Majority Politics for the Chinese Minority
Friday April 13th 16:15-17:45 (Mugar 200)
Human rights groups have constantly criticized China’s treatment of minorities with alarm and outrage, particularly due to Chinese military policing in the Xinjiang province, China’s ban of Quranic study for some ethnic groups, and the surveillance system in Tibet. In response to criticisms of its human rights policies, China has asked the United States to “look in a mirror” and has denounced the crusade of human rights as hypocritical. This panel will explore the modern politics of ethnic group relations in the People’s Republic of China and how the state manages its relations with its minority groups. It will discuss how the history of these groups influenced the modern ethnic politics we see today and whether this is a new trend in China or a normal trend based in a history of minority repression. We will also discuss the future of Chinese ethnic relations and how the role of Chinese ethnic politics may influence China’s role in the global world order as it seeks to become a modern superpower.
Yuan-Chu Ruby Lam, Wellesley College
Mark Elliott, Harvard University
Dongyan Blachford, University of Regina
Yicheng ‘Jerry’ Zhang
Yicheng ‘Jerry’ Zhang is a first-year student from China. He was born in the city of Shanghai, where he lived for 18 years and received his education before coming to Tufts. He is planning to major in International Relations and History. As a Manchu himself, the issue of ethnic minority in China is one close to his heart. Apart from SURGE, he is also involved in ALLIES. He enjoys travelling, studying cross-cultural interaction, and making miniatures.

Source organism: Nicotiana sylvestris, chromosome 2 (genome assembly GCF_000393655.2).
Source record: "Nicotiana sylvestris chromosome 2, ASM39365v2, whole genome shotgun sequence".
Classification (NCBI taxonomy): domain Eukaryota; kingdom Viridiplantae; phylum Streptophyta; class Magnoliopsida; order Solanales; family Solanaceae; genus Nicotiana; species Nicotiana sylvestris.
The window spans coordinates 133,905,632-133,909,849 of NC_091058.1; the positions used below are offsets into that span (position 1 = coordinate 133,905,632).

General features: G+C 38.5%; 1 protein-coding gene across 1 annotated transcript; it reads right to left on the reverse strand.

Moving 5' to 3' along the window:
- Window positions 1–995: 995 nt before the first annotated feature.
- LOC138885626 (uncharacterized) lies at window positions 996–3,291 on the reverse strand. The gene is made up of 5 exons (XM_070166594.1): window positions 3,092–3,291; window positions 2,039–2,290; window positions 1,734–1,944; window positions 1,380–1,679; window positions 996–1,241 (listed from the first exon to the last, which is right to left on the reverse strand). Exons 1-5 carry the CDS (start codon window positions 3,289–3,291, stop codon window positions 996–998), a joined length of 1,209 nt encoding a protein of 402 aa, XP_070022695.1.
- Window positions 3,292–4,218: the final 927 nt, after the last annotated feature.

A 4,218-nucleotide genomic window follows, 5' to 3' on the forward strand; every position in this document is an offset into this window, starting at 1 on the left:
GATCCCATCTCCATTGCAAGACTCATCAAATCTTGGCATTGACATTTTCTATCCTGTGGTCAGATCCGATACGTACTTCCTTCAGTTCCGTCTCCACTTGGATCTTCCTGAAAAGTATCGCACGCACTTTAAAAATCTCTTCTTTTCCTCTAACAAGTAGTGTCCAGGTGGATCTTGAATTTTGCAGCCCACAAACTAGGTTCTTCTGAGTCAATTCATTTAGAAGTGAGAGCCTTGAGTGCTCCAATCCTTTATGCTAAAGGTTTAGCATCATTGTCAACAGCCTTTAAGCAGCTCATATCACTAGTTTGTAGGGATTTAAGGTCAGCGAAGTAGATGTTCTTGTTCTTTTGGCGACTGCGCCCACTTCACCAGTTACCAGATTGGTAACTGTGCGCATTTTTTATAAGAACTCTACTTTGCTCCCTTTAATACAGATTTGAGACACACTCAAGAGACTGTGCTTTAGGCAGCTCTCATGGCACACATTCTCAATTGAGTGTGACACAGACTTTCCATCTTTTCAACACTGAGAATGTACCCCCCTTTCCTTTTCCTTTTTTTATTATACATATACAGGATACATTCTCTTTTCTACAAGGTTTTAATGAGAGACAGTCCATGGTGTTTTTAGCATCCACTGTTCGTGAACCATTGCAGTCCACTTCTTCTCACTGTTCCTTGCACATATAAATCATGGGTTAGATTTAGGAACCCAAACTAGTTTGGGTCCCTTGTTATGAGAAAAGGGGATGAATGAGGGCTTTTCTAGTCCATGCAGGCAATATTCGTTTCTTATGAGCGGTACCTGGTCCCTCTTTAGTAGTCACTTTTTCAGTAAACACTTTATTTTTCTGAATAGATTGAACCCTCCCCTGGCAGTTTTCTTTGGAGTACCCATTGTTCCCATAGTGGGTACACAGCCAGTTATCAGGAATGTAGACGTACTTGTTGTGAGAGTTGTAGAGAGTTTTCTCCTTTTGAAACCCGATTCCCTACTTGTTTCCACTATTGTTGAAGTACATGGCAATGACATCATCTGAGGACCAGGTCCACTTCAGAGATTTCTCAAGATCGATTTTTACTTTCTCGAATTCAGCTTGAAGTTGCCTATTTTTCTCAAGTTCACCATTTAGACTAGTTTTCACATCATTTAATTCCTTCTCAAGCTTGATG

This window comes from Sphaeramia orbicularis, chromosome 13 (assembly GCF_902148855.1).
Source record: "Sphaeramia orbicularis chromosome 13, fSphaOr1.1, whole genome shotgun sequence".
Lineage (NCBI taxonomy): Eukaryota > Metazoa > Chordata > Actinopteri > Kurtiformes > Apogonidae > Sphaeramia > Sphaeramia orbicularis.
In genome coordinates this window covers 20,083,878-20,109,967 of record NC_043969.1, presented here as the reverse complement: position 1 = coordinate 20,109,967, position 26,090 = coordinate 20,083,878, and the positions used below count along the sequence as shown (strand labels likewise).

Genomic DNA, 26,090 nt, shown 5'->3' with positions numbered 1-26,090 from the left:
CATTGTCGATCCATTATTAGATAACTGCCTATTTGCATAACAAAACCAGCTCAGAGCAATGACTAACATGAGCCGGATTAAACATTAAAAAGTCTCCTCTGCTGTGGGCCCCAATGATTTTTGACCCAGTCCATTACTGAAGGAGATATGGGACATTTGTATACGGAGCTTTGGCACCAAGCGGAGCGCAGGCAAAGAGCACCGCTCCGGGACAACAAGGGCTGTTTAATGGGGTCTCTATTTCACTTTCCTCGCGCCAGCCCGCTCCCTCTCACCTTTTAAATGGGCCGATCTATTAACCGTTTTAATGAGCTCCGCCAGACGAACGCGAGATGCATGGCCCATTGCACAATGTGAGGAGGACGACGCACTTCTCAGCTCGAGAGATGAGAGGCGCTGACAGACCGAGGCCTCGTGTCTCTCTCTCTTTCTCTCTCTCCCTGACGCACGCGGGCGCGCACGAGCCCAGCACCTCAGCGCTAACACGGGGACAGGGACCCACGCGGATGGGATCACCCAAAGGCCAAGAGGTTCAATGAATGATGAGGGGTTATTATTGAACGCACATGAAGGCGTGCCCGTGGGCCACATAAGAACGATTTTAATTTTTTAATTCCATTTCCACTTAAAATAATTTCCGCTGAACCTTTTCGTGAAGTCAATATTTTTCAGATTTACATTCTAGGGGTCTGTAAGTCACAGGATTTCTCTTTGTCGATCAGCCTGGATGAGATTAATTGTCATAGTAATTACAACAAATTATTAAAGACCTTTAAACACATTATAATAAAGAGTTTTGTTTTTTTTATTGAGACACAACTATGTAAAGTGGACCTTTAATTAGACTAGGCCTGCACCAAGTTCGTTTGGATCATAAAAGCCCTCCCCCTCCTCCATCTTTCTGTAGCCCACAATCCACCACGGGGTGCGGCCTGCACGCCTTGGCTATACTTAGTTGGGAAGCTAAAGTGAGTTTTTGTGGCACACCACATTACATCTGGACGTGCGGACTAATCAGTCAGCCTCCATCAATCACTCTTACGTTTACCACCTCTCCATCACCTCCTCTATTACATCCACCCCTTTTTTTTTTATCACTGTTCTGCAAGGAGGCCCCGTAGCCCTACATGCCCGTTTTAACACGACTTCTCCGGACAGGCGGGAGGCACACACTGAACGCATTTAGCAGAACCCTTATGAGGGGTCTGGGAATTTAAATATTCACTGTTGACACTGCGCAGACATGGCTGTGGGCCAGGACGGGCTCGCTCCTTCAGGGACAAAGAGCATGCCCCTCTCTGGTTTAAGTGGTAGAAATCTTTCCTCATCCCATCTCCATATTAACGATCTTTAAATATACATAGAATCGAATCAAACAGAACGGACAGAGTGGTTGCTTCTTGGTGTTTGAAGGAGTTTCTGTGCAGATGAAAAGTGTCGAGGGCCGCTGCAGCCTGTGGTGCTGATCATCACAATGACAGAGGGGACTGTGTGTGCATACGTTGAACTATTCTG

Mark Elliott is the Vice Provost of International Affairs at Harvard University, where he specializes in Chinese history with a unique interest in the Qing Empire’s policies toward frontiers and ethnicity. Alongside this, he represents Harvard to foreign governments and other academic institutions. After receiving his B.A. and M.A. from Yale University, Dr. Elliott went to UC Berkeley for his Ph.D. Dr. Elliott currently teaches late Qing Dynasty history, as well as Mongolian and Manchurian language studies. He has published extensively about the Qing Dynasty and has specialized in using largely untouched Manchu archives to delve into the history of late Imperial China.
Dongyan Blachford is a Professor of Chinese Studies at the University of Regina in Saskatchewan, Canada. She attended Beijing Foreign Language University, where she got her B.A., before receiving her Masters of Education from the University of Regina and her Ph.D. from the University of Toronto. Her Ph.D. specialized in ethnic language and education policy, and much of Dr. Blachford’s expertise focuses on Chinese race relations, education policy, and the lives of China’s ethnic minorities. She has been published in many journals for her research on ethnic disputes, economic impacts on minority populations in China, and global barriers to international education.